I read with interest the recently published article, which looked at how educational establishments are selected in the UAE and the role of education in creating the future generations for the workforce. Whilst the Dubai and UAE education system is quite different to the United Kingdom, it is true that we are all striving to achieve the same outcomes. And the issues regarding how the softer skills are taught in education are very similar.
The quality of the curriculum and its educational content is very clear for students in the UK, who all know what qualifications and grades they are working towards until they 18 years of age. Students here are tested formally continuously from 7 years old right through to 18, making it relatively easy to work out how well they are ‘learning’. However it is the non-educational character building that receives a lot less focus on a daily basis; this ‘caught’ curriculum is harder to measure and also harder to embed, and also more challenging for students themselves to understand.
How can we expect young people to be able to build relationships with others if they have never been shown how to? How will they learn to handle the knock backs which will undoubtedly come if nobody has ever shown them how to pick themselves back up and keep trying? Do we truly believe that just because the world is now accessible virtually and physically that character will be built just by learning from the internet or through television?
I have spent a lot of time working with people in their 20’s and 30’s who have good educational grades but have found it really hard to operate in the world of work, sometimes ending up in very difficult circumstances. They have grown up largely in a world where it is all about grades inside of school and a world of reality TV outside of school. They are lacking the softer skills, the core personal skills that allow them to look people in the eye and not through a screen, to be authentic and comfortable in who they are; skills such as confidence, empowerment, resilience, determination, understanding and self-awareness. And to learn this set of skills is a whole emerging, developing and establishing process that gives the person the values and attitudes that employers are looking for in their staff.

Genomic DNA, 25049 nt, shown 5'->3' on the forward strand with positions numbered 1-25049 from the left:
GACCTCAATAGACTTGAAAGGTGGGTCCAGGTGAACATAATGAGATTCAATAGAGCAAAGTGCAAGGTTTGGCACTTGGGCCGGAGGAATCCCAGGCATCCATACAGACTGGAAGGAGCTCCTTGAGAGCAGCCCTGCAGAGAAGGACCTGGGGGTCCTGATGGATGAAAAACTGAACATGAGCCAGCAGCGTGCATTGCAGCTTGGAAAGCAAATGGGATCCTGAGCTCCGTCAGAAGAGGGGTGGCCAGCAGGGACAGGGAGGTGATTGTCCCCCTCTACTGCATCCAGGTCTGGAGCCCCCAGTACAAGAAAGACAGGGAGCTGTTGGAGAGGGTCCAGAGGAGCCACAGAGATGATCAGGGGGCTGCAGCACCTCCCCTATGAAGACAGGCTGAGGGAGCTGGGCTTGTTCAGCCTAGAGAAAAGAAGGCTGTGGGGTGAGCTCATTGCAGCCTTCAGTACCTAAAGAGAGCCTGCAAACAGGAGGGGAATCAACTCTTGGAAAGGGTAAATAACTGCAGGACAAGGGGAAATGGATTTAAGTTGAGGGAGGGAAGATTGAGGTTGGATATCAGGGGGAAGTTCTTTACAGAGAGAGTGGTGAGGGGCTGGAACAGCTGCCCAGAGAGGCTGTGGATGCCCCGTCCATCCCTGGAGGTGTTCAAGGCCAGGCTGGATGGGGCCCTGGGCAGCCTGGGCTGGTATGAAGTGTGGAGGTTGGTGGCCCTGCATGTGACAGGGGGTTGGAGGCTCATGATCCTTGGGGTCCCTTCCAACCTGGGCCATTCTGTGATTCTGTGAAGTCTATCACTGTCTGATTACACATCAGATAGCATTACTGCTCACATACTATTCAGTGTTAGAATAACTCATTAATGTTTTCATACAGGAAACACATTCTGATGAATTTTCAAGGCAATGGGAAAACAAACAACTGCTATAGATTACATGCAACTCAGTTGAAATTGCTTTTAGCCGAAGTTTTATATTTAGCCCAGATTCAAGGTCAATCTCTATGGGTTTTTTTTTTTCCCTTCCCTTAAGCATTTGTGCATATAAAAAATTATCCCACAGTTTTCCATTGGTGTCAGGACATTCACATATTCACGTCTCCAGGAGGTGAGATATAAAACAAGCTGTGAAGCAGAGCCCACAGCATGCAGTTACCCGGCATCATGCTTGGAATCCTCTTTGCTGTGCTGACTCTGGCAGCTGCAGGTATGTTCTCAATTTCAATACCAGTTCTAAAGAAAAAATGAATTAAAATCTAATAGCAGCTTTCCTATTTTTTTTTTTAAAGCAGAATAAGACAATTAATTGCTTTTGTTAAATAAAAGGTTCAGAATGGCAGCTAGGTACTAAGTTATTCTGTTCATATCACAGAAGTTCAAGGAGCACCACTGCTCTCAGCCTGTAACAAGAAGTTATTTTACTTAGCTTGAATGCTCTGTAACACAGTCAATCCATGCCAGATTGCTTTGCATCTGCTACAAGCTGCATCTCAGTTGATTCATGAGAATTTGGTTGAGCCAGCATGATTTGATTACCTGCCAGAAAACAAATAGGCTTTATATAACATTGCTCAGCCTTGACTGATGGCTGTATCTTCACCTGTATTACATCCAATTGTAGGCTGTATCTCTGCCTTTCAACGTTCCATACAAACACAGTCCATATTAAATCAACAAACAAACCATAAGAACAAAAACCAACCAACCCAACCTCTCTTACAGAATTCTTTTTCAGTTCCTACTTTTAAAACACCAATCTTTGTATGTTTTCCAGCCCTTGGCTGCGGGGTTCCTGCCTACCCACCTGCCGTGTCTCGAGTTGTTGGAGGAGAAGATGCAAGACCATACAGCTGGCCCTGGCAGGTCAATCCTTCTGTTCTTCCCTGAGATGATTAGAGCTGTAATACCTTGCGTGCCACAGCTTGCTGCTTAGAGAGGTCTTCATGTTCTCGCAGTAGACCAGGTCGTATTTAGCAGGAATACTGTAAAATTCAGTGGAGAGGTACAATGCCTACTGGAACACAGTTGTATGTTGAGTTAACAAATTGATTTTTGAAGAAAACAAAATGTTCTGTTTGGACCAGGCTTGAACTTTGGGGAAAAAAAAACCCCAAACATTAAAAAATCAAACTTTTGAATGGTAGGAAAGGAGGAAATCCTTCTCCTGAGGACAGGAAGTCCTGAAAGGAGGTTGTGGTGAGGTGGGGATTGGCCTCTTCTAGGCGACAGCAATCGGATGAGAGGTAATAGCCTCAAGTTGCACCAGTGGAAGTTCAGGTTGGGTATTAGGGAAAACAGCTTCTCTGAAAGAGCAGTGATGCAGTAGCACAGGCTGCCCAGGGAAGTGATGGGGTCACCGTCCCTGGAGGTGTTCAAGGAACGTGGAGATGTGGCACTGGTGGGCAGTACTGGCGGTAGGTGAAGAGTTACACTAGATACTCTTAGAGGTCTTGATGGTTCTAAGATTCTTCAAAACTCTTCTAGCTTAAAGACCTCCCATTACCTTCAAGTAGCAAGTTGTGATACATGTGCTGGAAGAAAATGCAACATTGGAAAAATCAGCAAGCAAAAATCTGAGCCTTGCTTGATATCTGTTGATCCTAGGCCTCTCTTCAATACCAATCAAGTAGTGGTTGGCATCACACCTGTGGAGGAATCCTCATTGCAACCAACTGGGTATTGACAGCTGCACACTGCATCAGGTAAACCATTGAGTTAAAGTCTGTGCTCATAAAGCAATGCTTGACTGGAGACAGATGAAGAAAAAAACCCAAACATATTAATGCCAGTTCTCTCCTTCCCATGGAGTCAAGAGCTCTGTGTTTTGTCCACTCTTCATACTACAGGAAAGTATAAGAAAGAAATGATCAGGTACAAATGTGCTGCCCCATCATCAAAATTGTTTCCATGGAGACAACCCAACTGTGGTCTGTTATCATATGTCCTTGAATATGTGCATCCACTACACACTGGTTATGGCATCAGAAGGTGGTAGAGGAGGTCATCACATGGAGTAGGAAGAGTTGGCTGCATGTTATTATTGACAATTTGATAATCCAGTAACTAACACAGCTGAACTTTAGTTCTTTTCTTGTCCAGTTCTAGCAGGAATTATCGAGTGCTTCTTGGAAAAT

Whilst some schools across the world are excellent at this, there is much scope for every country to be developing the whole child as a standard and measured outcome. The benefits of this will be immense for society; businesses will have a larger pot of candidates to select from and once recruited the individuals will add more value than just through their educational qualifications alone; happiness levels will be improved making a positive impact on living standards and the environmental factors of a community; and educating the more formal aspects of learning should become easier. The challenge for those of us in business who support education outside of the teaching role, is to provide advice, guidance and support in the shape of training and facilitation that will empower teachers and students alike in developing, embedding and flourishing those softer skills.
Character building cannot come from formal grades and testing alone, nor can we rely on what is learned via the internet to help shape our young people; it is the emphasis on building the core skills takes place outside of the set curriculum and also outside of the school gates that really helps a child to develop the skills they need for a world that is so very different to the classroom. Ultimately we will all benefit from this approach.